PSE institutions should anticipate that F2F instruction will not resume until fall 2022, and even then will require increased investment in pandemic prevention measures. Instructional designers and educational technologists will be in great demand to redesign curriculum and delivery. WFH and online service delivery will continue, with heightened demand for extended service hours. RRU
The Mother of Pedagogical Change
COVID19 has prompted adjustments to teaching, student engagement and research that “show us the way to a better version of higher education,” writes Ishwar Puri, McMaster’s Engineering Dean. Lectures are being replaced by 10-15 min online modules, and libraries of OERs. Immersive VR and gamelike lab experiences are being developed with software like Quanser. Online bridging programs are improving the academic readiness of incoming students, and creating social connections in small cohorts. Finally, institutions have the impetus to move away from the 114-year-old “credit hour” metric for student learning, to recognize skills and competencies in microcredentials. McMaster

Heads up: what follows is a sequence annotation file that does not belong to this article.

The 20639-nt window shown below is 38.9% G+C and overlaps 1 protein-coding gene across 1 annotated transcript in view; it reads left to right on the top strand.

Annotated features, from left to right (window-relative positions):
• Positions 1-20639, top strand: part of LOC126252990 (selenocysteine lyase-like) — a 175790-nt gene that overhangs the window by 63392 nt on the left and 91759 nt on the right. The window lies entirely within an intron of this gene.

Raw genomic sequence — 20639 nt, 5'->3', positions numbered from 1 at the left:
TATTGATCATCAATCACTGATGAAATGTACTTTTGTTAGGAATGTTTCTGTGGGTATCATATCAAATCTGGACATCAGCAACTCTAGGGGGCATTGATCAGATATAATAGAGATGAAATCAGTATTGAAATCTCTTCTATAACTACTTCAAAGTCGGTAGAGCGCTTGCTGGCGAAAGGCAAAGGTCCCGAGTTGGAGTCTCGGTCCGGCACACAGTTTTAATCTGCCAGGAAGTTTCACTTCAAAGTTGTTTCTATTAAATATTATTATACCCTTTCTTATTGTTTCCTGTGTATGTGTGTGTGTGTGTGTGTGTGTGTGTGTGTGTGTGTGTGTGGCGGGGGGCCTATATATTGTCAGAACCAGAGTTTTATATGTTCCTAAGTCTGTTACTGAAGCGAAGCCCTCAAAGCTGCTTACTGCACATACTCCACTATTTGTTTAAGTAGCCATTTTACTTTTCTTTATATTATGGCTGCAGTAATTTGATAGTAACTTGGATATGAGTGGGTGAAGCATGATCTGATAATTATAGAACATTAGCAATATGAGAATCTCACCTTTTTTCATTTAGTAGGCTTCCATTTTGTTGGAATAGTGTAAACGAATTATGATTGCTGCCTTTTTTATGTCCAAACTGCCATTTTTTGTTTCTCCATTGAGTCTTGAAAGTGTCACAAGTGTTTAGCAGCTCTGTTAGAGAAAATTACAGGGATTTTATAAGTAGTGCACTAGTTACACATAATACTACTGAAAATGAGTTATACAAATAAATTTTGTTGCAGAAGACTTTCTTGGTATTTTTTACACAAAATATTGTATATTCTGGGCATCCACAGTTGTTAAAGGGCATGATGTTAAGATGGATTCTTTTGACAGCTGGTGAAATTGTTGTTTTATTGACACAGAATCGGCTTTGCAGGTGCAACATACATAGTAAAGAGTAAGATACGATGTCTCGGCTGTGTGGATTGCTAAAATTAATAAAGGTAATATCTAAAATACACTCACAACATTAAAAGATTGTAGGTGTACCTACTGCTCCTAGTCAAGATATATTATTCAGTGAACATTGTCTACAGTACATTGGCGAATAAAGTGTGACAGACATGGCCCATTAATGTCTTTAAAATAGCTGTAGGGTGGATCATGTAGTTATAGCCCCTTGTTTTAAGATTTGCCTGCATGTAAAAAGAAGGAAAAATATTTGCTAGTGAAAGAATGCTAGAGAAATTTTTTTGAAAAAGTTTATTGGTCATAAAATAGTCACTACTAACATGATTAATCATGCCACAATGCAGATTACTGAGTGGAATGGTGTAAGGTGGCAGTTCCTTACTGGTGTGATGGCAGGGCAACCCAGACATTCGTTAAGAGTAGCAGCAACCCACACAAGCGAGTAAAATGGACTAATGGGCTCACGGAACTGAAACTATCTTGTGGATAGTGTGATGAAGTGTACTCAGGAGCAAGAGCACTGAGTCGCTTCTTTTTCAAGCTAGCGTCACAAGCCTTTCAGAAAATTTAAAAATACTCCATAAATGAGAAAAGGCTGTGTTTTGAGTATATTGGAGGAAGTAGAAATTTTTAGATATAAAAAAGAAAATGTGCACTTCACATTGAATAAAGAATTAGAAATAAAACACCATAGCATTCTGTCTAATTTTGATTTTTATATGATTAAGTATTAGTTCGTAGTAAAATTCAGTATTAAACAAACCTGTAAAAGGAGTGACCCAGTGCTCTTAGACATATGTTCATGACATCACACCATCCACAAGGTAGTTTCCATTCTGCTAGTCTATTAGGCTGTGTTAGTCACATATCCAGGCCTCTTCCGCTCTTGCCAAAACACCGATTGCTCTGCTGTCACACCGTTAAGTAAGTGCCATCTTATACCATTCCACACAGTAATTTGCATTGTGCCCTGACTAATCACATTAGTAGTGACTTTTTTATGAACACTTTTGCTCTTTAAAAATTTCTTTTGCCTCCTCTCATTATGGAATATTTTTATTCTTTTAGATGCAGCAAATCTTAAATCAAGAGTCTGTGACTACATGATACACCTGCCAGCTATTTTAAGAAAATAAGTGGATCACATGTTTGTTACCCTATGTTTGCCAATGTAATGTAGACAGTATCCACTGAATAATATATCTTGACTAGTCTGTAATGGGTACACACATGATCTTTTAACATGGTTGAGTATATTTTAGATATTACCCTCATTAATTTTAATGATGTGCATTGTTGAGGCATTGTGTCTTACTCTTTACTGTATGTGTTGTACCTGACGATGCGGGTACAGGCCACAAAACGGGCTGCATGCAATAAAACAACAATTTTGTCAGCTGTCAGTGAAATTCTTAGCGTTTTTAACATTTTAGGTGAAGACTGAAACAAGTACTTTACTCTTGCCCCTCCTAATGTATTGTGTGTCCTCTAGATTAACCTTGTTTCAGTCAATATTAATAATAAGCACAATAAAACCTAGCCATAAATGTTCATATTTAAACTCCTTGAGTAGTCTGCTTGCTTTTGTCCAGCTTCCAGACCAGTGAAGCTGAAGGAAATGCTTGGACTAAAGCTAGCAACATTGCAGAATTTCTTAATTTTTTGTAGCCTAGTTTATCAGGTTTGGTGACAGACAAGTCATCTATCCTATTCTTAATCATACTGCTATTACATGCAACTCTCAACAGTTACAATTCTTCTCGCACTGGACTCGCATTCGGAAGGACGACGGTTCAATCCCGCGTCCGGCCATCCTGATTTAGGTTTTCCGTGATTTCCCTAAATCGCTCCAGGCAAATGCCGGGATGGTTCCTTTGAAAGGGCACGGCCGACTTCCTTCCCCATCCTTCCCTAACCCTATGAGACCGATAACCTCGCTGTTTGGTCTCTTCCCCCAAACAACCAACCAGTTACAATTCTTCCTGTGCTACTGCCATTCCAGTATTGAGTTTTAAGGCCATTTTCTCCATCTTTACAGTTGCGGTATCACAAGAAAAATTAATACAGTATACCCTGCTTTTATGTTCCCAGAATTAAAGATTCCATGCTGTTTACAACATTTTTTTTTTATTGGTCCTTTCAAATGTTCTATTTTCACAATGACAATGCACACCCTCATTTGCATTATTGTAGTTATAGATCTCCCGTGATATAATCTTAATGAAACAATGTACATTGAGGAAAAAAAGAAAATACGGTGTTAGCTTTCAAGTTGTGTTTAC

“The pandemic has the power to humble us all and open our eyes and ears in new ways. We have been disoriented by COVID-19 and forced to listen more, empathize and fully imagine how to serve the needs of our students, employers and communities.” – Ishwar Puri, Dean of Engineering, McMaster U
Letting Go of Assumptions
In a sense, writes Matt Reid, early filmmakers “filmed plays” rather than making the most of their new medium, and likewise higher ed is still largely “using a new technology to mirror what we used to do, rather than to find new ways to do things.” In our new normal, why can’t profs hold office hours on Sundays? How do we define a signed document? Why do students pay lab fees when labs are closed? As the pivot to online stretches out to months and even years, we’re going to need to re-examine collective agreements, ERP systems, financial aid rules, and government regulations. And we’re going to have to overcome cultural resistance to change: “At their best, cultures work as catalysts; at their worst, they work as overactive immune systems.” Inside Higher Ed